Smooth tooth surfaces & restorative material blocks show similar in situ plaque composition: Study
Smooth tooth surfaces & restorative material blocks show similar in situ plaque composition, according to a recent study published in the Journal of Dentistry.
The aim of this study was to investigate 12 h in situ bacterial colonization on different restorative materials with smooth surfaces.
The restorative materials examined included resin composite (RC), a glass ionomer cement (GIC), casein phosphopeptide-amorphous calcium phosphate modified GIC (CPP-ACP GIC, 3% w/w), and control bovine teeth. Polished bovine tooth and material slabs (average roughness < 0.2 μm) were prepared. Specimens were mounted in a custom-made removable appliance, then placed for 12 h in the oral cavities of ten systemically and orally healthy volunteers (23-30-year-old). The colonized bacteria on the restorative materials were evaluated by real-time quantitative polymerase chain reaction (q-PCR) and 16S rRNA gene sequencing.
The in situ bacterial colonization, in terms of both total bacterial biomass and bacterial community composition, was similar among the restorative materials tested. The microbiota of early plaque comprised similar "core microbiota", which were dominated by species within the genera of Streptococcus, Haemophilus, Neisseria, Gemella, and Prevotella, regardless of the type of underlying surface. Beta-diversity analyses revealed that most differences in the microbiota profile among samples were attributed to inter-individual variation, rather than the different materials. The microbial community composition of 12 h in situ plaque appeared different from that of the whole saliva.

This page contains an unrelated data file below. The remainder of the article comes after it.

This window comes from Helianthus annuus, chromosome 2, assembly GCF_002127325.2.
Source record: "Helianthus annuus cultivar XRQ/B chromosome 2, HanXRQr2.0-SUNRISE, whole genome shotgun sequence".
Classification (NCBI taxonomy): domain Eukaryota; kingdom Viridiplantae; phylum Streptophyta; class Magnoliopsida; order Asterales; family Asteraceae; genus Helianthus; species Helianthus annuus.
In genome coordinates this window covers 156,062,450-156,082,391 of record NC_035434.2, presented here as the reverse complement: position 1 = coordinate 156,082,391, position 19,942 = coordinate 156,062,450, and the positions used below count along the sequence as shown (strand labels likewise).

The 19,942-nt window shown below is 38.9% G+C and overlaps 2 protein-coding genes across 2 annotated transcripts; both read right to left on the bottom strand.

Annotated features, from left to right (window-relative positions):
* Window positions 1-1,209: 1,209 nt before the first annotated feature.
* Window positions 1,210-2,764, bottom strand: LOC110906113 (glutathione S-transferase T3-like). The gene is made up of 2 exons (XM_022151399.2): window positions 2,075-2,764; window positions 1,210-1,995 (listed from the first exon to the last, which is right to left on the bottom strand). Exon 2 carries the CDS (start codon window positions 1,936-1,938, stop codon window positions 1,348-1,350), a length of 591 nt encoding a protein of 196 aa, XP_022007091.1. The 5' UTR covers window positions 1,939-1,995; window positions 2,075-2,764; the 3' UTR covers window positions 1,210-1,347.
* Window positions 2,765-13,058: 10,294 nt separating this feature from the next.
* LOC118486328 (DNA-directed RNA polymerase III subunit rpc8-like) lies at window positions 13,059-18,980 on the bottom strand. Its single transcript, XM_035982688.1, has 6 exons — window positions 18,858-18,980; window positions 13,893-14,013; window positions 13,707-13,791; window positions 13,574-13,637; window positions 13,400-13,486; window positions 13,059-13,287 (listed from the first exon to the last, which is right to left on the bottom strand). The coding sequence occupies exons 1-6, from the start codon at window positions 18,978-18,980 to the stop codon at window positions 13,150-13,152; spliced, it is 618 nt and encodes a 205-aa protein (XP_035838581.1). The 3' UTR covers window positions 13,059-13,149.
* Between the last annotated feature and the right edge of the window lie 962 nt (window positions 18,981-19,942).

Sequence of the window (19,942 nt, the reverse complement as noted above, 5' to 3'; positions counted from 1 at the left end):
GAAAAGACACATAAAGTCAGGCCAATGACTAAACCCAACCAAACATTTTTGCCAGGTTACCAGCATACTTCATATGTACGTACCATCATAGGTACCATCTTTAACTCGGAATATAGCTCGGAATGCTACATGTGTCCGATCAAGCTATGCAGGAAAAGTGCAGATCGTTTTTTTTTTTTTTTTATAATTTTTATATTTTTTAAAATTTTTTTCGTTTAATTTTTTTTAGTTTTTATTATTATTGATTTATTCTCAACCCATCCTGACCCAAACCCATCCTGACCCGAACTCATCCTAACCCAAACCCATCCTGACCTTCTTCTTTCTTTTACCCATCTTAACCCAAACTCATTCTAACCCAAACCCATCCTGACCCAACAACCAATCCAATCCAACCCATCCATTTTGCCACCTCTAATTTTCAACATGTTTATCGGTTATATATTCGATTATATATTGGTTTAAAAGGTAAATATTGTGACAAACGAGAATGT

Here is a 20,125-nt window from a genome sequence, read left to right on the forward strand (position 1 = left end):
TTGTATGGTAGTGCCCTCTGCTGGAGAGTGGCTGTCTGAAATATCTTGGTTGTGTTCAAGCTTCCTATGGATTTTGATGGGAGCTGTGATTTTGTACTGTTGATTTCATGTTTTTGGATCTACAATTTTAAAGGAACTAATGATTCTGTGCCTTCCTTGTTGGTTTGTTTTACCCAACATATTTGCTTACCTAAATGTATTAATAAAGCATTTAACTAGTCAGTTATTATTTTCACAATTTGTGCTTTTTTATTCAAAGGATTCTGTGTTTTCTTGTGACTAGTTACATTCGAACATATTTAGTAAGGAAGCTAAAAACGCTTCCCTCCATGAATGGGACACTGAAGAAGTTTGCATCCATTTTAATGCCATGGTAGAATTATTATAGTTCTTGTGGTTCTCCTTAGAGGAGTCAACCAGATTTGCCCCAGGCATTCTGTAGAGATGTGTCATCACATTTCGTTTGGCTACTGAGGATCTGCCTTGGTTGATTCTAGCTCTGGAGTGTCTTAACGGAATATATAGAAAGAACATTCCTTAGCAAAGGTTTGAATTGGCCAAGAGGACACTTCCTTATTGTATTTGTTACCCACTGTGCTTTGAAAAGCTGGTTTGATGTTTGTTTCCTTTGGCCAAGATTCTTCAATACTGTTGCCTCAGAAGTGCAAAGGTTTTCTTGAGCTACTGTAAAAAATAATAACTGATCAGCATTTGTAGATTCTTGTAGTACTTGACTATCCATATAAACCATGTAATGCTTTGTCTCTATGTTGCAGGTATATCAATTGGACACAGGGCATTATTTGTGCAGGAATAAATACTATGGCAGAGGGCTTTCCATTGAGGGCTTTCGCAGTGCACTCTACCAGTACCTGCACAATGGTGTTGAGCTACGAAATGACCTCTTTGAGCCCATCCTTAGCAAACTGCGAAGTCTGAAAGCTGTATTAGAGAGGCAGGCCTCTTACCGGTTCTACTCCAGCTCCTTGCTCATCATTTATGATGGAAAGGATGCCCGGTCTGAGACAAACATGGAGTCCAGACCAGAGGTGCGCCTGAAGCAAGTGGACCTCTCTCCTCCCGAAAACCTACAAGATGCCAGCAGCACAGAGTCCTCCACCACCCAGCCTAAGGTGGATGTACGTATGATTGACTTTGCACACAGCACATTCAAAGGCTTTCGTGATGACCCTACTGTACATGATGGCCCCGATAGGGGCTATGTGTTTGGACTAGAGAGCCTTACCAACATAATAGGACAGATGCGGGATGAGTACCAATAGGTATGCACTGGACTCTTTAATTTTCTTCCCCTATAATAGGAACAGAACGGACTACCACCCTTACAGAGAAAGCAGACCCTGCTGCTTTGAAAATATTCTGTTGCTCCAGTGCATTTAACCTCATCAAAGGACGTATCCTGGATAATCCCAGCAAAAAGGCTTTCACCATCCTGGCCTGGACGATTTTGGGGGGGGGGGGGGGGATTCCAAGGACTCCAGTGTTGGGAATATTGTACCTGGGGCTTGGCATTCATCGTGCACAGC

Thus, the similar bacterial composition of 12-h in situ plaque was observed on smooth material and tooth surfaces tested, including species mainly from within the Streptococcus, Haemophilus, Neisseria, Gemella, or Prevotella genera. The high inter-individual variation in plaque microbiota observed in this study, which outweighed the potential differences among various materials, demonstrated the importance of an in situ biofilm model as well as consideration of the host oral an microbial backgrounds when evaluating the bacterial colonization on restorative materials.
Evaluation of 12-hour in situ bacterial colonization on smooth restorative material surfaces by Hongying Hu et al. published in the Journal of Dentistry.
Dr. Shravani Dali has completed her BDS from Pravara institute of medical sciences, loni. Following which she extensively worked in the healthcare sector for 2+ years. She has been actively involved in writing blogs in field of health and wellness. Currently she is pursuing her Masters of public health-health administration from Tata institute of social sciences. She can be contacted at firstname.lastname@example.org.